Antitrust Legislation: Clayton Anti-Trust Act (1914) & Federal Trade Commission Act
Created the National Park Service
1912 Election
T.R.'s criticism of W.T. led to division in Republican party.

Republicans (Taft)
vs.
Bull Moose Party (Roosevelt)
vs.
Democrats (Wilson)
Influential Women:
Susan B. Anthony & Elizabeth Cady Stanton - led the Nat'l American Woman Suffrage Assoc.
Carrie Chapman Catt (2nd president of NAWSA)
Alice Paul - formed National Woman's Party
Margaret Sanger - founded "Planned Parenthood"
19th Amendment (1920)
Passed as women played prominent role in WWI
Last notable reform of Progressive Era
Art: Focus on realism & American west
Progressives Wrap-Up
Main Goals:
Fix social injustices of industrialization (get rid of political bosses, improve living/working conditions, etc)
Give people a more direct voice in government (17th amendment; initiative, referendum, recall)
Business regulation to protect consumers & promote general welfare (ICC, FTC, Food & Drug Admin)
Major Players:
Muckrakers - exposed problems (Jacob Riis, Upton Sinclair)
Presidents - Theodore Roosevelt, William Howard Taft, Woodrow Wilson
Women's Suffrage & Civil Rights Leaders - Susan B. Anthony, Jane Addams, Ida B. Wells, W.E.B. DuBois, Booker T. Washington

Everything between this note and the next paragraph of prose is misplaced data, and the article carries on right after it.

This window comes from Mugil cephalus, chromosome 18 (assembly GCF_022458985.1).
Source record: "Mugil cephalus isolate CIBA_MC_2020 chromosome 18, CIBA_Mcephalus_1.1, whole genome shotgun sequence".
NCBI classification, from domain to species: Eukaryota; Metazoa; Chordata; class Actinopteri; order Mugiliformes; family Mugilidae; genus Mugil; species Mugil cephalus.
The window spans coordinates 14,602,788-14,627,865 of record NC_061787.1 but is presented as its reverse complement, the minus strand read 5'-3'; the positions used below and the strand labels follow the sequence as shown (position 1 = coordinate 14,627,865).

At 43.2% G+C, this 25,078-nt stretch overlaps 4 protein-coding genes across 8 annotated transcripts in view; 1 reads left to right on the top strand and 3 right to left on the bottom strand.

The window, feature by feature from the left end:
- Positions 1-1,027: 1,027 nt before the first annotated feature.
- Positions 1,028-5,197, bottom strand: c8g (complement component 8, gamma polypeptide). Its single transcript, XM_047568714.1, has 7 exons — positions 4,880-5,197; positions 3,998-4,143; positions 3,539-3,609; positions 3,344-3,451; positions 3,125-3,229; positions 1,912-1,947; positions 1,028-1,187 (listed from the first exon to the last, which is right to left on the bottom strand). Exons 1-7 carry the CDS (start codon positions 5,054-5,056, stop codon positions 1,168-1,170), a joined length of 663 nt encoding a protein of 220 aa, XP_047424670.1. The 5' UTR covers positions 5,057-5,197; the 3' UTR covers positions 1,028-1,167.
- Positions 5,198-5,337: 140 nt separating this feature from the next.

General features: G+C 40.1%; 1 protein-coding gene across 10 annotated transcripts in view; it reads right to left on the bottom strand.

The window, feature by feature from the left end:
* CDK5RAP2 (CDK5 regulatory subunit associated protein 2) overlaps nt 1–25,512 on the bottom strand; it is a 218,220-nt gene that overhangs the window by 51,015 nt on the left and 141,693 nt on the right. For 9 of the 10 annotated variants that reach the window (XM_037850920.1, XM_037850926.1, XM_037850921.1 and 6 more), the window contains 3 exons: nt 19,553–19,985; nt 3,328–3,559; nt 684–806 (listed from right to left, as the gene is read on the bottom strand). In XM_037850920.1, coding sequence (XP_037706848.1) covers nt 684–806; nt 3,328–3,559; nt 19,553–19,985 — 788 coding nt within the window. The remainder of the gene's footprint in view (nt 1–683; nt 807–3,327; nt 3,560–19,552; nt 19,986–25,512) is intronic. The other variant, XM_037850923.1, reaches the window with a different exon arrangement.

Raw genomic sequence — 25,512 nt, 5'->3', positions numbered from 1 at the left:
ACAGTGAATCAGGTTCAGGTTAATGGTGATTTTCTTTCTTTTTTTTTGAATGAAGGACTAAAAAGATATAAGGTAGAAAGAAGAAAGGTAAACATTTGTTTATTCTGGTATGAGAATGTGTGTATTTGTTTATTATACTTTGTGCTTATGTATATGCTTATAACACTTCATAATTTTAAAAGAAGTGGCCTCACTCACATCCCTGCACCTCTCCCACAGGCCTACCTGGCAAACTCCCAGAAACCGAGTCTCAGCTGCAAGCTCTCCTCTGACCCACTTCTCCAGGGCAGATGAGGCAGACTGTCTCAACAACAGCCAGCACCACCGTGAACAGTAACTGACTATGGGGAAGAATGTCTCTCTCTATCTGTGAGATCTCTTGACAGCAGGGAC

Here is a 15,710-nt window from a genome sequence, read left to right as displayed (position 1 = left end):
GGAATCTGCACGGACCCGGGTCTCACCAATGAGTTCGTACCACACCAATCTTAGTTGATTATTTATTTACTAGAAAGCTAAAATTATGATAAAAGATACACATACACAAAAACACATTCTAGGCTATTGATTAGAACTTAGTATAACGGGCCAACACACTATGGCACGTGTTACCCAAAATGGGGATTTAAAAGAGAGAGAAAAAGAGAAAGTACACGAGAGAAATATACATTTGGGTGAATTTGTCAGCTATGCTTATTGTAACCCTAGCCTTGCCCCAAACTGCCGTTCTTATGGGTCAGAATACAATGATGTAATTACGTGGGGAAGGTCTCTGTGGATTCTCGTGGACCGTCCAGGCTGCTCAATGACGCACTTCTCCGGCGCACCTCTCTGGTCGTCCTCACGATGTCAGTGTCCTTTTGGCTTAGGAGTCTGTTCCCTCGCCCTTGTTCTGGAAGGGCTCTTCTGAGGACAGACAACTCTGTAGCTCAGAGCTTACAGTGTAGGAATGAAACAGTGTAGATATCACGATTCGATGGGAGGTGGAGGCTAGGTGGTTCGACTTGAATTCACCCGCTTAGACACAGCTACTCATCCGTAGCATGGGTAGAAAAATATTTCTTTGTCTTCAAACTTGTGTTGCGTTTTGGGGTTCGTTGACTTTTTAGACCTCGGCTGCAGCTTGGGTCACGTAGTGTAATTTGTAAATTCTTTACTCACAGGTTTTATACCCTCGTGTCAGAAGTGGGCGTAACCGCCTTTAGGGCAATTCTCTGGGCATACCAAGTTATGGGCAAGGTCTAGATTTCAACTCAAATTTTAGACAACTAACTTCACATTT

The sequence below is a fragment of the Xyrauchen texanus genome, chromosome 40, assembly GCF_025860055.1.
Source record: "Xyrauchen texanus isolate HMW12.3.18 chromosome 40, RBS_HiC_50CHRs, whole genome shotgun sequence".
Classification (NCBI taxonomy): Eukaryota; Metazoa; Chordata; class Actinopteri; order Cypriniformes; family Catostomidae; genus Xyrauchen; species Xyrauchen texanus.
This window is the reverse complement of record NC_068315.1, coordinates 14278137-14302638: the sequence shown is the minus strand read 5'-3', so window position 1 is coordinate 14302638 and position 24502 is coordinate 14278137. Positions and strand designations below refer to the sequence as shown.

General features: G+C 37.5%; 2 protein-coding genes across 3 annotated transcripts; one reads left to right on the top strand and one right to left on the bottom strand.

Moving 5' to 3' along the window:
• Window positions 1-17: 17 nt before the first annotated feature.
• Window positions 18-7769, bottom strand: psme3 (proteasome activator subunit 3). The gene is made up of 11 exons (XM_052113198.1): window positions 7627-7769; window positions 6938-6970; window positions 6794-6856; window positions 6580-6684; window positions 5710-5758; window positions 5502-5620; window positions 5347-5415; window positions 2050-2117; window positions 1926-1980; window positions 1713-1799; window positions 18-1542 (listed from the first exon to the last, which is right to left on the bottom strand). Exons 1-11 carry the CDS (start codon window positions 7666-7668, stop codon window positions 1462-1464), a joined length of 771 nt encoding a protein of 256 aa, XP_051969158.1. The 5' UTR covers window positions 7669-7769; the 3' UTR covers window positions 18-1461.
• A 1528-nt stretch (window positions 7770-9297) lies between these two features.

Warm-Up!
Warm-Up
What are the 3 major pillars of Progressive reform?
9/23/2014
(what were the goals they wanted to achieve?)
Jacob Riis
Upton Sinclair
Political:
Direct primary elections
Initiative, Referendum, Recall
End system of graft
Direct Election of Senators (17th Amendment - 1913)
Woman's suffrage
Muller v. Oregon
Supreme Court accepted constitutionality of special laws protecting women and children in the workplace because (he argued) of their weaker bodies
Looking back, the ruling seems discriminatory (giving women special protections that men did not get) and it blocked women from some “male” jobs

Triangle Shirtwaist
Factory
Fire in a clothing factory in New York City
Locked doors and other violations of fire code
146 immigrant women burned or jumped from 8 - 9-story building
By 1910, women's suffrage granted in Wyoming, Utah, Colorado, and Idaho
Why were western states more likely to allow female suffrage?
Labor Issues
Opinions of unions changed
Child labor abolished
Working conditions addressed
Muller v. Oregon
Triangle Shirtwaist Factory
Socialist Party of America
Est. 1900
Eugene V. Debs brings ideals of Party to labor unions
By 1912, candidates being elected to office
Debs runs as party's presidential candidate 4 times
HIPP This Cartoon
Compare the Progressive Movement to the Populist & Labor Movements
Progressives borrowed ideas from the Populist and labor movements.
All wanted to make reforms that would benefit society
Major differences:
- Populist = farmers
- Labor movement = factory workers
- Progressives = middle class city dwellers.
What is the Social Gospel Movement?
A new movement of the late 1800s led by Protestant clergymen.
It called for social reforms
Instead of accepting the existence of social problems as God's will, they emphasized the Christian duty to help those who are less fortunate.
Warm-Up
Think about each of the problems of industrialization that we discussed in Unit 3. Which of these was the most threatening in your opinion and why?
Full transcript